Ask a Question
Notify Me On Question Update
Email this Question
What should I do if I encounter a rattlesnake?
Rate This FAQ
Rattlesnakes can be found throughout Utah in sagebrush, pinon-juniper woodlands, sand dunes, rocky hillsides, grasslands and mountain forests. They live at elevations of less than 1,000 feet and at timberline and everywhere in between.
In recent weeks, many people have reported encountering rattlesnakes in areas where they have not been seen before. One reason for increased visibility is the current drought, which may make snakes' prey more scarce in their traditional habitats. Because of this, snakes move to other areas in search of prey. This can increase the chances of snakes coming into contact with humans. Other reasons for seeing snakes include increased disturbance of their habitats, or the fact that people are frequenting areas inhabited by snakes.
Given the increased reports of rattlesnakes in foothill areas, if you live, work or play in these areas, exercise increased caution. Carefully watch where you walk and particularly where you place your hands. Rattlesnakes are very secretive. They survive by avoiding confrontations, particularly with humans. In most cases, rattlesnakes will be heard before being seen. If you hear a rattlesnake's rattle, stand still until you can locate the sound. Do not run or jump. These actions may only put you within the snake's striking range.
In general, bites from venomous snakes should be considered life threatening. If you are bitten by a venomous snake, the surrounding tissue will almost instantly show signs of swelling and discoloration. A tingling sensation and nausea usually accompany these symptoms. When someone has been bitten, time is of the essence. If possible, call ahead to the emergency room so anti-venom can be ready when the victim arrives.
Do the following things as you take a snakebite victim to receive medical care:
* Keep the victim calm, restrict movement and keep the affected area below heart level to reduce the flow of venom.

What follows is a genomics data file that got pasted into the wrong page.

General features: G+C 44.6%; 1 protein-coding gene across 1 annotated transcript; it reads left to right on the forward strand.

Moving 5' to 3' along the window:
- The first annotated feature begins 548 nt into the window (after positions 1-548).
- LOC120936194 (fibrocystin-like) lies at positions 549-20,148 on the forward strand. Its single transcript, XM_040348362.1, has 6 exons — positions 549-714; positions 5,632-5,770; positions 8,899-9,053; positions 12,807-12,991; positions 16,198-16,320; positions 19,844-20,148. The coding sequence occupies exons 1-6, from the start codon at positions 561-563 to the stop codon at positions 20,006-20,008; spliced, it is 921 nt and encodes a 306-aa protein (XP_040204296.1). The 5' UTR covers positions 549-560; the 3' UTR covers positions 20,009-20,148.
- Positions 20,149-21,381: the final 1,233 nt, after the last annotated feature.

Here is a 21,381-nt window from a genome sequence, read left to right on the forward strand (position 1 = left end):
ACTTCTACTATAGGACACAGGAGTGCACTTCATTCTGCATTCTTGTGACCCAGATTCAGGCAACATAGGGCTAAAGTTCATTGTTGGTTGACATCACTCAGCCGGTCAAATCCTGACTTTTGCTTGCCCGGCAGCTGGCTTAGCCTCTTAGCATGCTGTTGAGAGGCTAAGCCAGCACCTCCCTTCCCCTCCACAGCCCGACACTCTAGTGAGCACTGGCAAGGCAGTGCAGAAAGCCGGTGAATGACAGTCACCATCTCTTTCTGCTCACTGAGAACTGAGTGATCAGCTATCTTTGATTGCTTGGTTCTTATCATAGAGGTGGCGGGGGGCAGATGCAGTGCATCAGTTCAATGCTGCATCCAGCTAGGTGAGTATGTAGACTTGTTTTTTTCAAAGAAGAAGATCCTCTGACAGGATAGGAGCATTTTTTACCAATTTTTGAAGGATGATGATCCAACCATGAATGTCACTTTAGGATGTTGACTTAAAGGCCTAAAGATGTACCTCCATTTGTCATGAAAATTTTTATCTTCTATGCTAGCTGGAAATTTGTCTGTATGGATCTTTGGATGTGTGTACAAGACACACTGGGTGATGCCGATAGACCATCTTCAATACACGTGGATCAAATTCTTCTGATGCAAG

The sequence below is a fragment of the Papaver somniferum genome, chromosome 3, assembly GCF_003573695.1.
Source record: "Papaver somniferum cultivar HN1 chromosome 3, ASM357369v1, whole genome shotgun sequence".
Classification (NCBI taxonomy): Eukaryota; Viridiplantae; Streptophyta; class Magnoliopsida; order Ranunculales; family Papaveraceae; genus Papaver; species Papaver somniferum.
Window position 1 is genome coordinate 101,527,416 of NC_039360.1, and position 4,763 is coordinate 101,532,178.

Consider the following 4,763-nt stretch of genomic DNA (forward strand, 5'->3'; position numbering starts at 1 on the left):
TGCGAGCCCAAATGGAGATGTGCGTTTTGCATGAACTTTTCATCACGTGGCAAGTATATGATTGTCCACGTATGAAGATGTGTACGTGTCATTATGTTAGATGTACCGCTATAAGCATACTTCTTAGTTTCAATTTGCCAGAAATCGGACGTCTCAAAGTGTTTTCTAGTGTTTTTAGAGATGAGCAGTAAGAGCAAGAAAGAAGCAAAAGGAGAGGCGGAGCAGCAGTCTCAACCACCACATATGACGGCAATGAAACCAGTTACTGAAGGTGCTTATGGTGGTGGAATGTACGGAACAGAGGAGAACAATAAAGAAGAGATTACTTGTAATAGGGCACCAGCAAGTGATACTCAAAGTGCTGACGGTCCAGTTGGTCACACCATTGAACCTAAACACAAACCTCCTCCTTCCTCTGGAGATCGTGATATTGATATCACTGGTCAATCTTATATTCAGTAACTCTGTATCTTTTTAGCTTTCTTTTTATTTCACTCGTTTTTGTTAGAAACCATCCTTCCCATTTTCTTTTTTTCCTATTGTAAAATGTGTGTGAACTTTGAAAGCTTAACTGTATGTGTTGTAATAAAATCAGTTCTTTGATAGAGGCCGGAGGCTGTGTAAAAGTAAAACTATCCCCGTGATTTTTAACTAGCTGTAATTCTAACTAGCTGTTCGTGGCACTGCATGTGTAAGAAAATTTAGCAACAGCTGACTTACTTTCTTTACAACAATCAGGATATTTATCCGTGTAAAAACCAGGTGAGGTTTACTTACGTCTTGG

* Wash the bite area with soap and water.
* Remove any rings or constricting items since the affected area will swell.
* Cover the bite with a clean, moist dressing to reduce swelling and discomfort.
* Monitor the victim's vital signs. These include pulse, temperature, breathing and blood pressure. If there are signs of shock, lay the victim flat and cover with a warm blanket.
* Bring the dead snake with you if this can be done without further risk of injury.
* Do not allow the person to engage in physical activity such as walking or running. Carry the victim if he or she needs to be moved.
Submit Your Suggestion
Other Questions In This Topic
- Box Elder bugs have emerged already and are breeding. They get into the house and crawl all over the west facing exterior house wallsand are all over the vegetable garden beds. How do I erradicate them?
- How should I bury rain gutter downspouts? How far away should the extension go away from the house? How deep should the end of the extension be?
- Do you have snow removal tips?
- We recently moved to Utah and live in Uintah Highlands. The past couple of weeks we have noticed an incredibly high concentration of a black and red beetle looking flying insect at our windows and on our house. When I say high concentration, I mean too many to count. We are not familiar with these insects and are wondering how we can get rid of them.
- Tricks for treating halloween stains.
- Do you have tips on table etiquette?
- I built a house last year and we have ants all over. They are coming back now that the weather is warming up. What can I do to get rid of them?
- Do you have tips for cutting utility costs?